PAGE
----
Singing and Synchrony: Missing group activities during the COVID-19 pandemic
Presenter Name:Olivia Jewell
School/Affiliation:Goldsmiths, University of London, UK
Co-Authors:Lauren Stewart, Jacques Launay
Recently, there has been interest in the relationship between music and social bonding (e.g. Kirschner & Tomasello, 2010, Pearce et al., 2015; Weinstein et al., 2016). Choirs feel more bonded after singing (Weinstein et al, 2016), and singing groups can bond more quickly than other types of social group (Pearce et al., 2016). A relationship has also been identified between synchrony and affiliation (e.g. Hove & Risen 2009, Demos et al., 2011), and some have explored whether this is a mechanism that affects bonding during music making (e.g. Tarr et al., 2015).
The current study investigated music making during the COVID-19 pandemic and associated isolation periods. People who normally attended group activities (n = 632) were surveyed about what their groups did together, whether the group had adapted, how much they missed meeting their groups, and what aspects of the group activity they missed most.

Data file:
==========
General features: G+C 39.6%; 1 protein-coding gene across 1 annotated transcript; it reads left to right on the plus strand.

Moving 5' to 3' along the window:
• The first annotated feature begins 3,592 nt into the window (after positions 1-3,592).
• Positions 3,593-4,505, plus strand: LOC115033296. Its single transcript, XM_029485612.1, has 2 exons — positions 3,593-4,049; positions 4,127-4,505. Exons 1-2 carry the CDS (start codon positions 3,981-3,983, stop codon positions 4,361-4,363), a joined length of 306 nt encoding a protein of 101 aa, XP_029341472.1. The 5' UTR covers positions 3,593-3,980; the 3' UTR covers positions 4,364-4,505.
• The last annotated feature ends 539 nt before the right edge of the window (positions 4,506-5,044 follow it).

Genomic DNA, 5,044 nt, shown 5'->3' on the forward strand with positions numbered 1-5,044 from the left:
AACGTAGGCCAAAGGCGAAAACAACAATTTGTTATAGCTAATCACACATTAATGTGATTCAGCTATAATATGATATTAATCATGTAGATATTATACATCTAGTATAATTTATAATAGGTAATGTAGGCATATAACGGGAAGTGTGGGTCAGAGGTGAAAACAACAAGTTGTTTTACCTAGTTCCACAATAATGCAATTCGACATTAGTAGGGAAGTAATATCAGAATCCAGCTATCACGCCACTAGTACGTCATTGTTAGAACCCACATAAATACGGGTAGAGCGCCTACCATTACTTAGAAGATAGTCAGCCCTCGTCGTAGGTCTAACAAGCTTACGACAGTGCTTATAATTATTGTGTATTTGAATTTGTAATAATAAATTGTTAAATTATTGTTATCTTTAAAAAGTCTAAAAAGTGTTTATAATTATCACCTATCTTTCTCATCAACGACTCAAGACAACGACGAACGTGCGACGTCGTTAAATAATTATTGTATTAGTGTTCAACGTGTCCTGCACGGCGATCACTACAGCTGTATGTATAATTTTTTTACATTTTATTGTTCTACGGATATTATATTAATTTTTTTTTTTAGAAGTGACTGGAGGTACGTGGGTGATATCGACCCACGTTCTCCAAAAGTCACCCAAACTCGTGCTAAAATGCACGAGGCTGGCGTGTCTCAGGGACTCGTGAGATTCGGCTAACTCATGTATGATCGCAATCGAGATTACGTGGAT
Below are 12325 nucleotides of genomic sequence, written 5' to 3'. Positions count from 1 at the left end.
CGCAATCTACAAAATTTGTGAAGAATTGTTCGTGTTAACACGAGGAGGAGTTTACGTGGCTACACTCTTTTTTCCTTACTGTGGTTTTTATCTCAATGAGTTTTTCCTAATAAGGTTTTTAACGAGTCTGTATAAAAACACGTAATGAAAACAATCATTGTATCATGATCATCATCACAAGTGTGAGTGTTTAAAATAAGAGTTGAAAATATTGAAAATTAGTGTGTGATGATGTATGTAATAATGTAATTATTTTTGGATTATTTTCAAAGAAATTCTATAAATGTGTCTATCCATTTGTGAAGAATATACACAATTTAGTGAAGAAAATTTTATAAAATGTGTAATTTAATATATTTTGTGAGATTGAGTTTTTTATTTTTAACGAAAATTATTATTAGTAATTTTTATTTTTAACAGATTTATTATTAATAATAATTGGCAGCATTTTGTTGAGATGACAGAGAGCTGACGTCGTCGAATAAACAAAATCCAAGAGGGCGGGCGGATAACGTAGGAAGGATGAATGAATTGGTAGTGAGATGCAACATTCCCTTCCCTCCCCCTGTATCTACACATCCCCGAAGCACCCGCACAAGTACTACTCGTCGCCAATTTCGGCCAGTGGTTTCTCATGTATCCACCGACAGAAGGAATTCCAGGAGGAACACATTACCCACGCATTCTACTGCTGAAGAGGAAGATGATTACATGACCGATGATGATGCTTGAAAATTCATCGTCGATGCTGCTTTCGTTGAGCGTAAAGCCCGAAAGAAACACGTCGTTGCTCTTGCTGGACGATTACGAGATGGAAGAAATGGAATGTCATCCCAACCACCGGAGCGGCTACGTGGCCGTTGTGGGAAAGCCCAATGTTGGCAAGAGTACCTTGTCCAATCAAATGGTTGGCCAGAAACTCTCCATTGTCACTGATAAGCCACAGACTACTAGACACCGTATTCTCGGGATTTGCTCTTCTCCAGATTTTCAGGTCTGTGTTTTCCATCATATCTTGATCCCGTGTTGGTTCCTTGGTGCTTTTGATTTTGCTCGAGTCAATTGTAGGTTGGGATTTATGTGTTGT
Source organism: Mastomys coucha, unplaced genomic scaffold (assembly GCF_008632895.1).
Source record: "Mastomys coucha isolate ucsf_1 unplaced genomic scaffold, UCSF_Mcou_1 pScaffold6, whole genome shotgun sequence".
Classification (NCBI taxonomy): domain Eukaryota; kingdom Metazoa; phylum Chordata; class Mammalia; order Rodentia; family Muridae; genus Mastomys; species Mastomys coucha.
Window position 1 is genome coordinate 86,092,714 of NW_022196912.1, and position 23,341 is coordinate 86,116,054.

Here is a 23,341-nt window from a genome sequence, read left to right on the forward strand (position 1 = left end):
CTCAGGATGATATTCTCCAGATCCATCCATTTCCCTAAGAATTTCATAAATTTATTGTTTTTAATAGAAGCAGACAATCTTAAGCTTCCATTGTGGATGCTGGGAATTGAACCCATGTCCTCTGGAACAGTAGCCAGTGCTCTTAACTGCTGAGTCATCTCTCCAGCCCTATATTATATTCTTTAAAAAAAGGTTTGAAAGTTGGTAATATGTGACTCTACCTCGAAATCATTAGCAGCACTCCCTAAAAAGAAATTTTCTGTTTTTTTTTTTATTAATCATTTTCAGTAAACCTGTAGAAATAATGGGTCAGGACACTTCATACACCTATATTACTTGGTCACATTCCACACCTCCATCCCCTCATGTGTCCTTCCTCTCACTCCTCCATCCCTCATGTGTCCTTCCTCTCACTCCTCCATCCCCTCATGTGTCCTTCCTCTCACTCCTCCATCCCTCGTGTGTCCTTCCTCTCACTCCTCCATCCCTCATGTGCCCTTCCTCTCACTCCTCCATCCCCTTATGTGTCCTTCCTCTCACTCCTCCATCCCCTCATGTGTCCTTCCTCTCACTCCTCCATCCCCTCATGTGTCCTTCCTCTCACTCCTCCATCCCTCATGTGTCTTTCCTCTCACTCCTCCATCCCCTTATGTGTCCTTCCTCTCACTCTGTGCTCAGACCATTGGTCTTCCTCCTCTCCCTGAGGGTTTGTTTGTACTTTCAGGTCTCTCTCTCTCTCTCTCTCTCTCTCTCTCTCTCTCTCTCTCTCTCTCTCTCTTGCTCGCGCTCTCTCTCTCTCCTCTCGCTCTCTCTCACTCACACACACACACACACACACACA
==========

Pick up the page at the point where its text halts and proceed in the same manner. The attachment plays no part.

Results indicate that members of singing groups missed participating in their groups more than members of exercise-based groups or other groups (e.g. book clubs, game groups), even if the group was able to adapt. Although friendship, physical contact, and emotion regulation were missed similarly across the three groups, synchronous movement was an element missed by far more singing group members than members of the other groups. This was the case regardless whether participants were able to adapt their group activity. Synchronous movement could be a mechanism for explaining differences in social bonding across different group activities and future research is necessary to test this empirically.